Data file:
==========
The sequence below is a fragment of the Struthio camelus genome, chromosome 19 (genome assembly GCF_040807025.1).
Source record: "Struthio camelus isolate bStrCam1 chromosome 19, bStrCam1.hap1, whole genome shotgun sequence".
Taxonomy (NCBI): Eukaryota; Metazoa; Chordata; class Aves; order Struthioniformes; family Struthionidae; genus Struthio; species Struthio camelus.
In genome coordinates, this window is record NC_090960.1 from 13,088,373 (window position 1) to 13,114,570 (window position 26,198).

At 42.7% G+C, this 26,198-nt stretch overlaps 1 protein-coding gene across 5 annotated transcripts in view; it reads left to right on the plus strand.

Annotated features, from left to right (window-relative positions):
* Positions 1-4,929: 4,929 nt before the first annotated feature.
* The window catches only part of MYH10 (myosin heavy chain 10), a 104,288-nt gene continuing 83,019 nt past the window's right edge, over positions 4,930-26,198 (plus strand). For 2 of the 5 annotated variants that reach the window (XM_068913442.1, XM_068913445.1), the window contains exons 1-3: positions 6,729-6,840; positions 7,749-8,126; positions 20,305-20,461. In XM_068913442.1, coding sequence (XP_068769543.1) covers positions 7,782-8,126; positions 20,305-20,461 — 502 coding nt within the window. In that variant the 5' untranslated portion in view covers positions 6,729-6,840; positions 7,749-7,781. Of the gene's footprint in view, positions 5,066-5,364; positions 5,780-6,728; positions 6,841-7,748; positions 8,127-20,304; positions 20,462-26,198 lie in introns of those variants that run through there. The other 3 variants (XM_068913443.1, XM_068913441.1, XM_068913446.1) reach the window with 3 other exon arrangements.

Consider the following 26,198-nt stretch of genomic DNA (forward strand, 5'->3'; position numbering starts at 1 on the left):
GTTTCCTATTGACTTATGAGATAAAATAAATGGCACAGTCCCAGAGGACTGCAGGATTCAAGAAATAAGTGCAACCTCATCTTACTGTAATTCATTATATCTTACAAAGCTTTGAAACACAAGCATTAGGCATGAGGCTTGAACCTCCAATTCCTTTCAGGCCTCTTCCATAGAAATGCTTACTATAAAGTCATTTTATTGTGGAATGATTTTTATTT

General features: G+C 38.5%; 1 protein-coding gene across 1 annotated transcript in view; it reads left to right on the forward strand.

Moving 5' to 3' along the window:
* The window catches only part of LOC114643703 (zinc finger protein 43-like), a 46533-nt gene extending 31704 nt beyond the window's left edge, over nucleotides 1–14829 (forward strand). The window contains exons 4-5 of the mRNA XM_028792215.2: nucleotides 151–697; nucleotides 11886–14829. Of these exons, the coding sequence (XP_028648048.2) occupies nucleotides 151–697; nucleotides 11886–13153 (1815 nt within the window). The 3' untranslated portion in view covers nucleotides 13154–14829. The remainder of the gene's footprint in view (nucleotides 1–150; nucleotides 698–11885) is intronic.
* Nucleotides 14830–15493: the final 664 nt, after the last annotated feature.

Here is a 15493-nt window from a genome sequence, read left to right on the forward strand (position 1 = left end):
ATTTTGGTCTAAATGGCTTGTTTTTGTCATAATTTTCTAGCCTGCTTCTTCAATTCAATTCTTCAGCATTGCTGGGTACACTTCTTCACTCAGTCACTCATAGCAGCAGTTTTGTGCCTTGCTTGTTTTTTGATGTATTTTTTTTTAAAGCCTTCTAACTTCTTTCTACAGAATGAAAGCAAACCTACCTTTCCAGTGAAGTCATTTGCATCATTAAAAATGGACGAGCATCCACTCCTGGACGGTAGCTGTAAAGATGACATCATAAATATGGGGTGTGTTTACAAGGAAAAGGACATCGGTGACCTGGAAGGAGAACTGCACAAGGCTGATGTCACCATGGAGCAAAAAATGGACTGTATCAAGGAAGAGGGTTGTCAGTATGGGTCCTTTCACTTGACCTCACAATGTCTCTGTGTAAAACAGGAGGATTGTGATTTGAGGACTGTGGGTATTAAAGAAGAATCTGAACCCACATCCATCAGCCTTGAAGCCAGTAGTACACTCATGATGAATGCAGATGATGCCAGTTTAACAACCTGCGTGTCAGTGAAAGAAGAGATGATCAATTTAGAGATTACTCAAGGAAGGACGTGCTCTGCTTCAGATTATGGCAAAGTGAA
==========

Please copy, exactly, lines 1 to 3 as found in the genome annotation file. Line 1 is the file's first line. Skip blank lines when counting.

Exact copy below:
The sequence below is a fragment of the Struthio camelus genome, chromosome 19 (genome assembly GCF_040807025.1).
Source record: "Struthio camelus isolate bStrCam1 chromosome 19, bStrCam1.hap1, whole genome shotgun sequence".
Taxonomy (NCBI): Eukaryota; Metazoa; Chordata; class Aves; order Struthioniformes; family Struthionidae; genus Struthio; species Struthio camelus.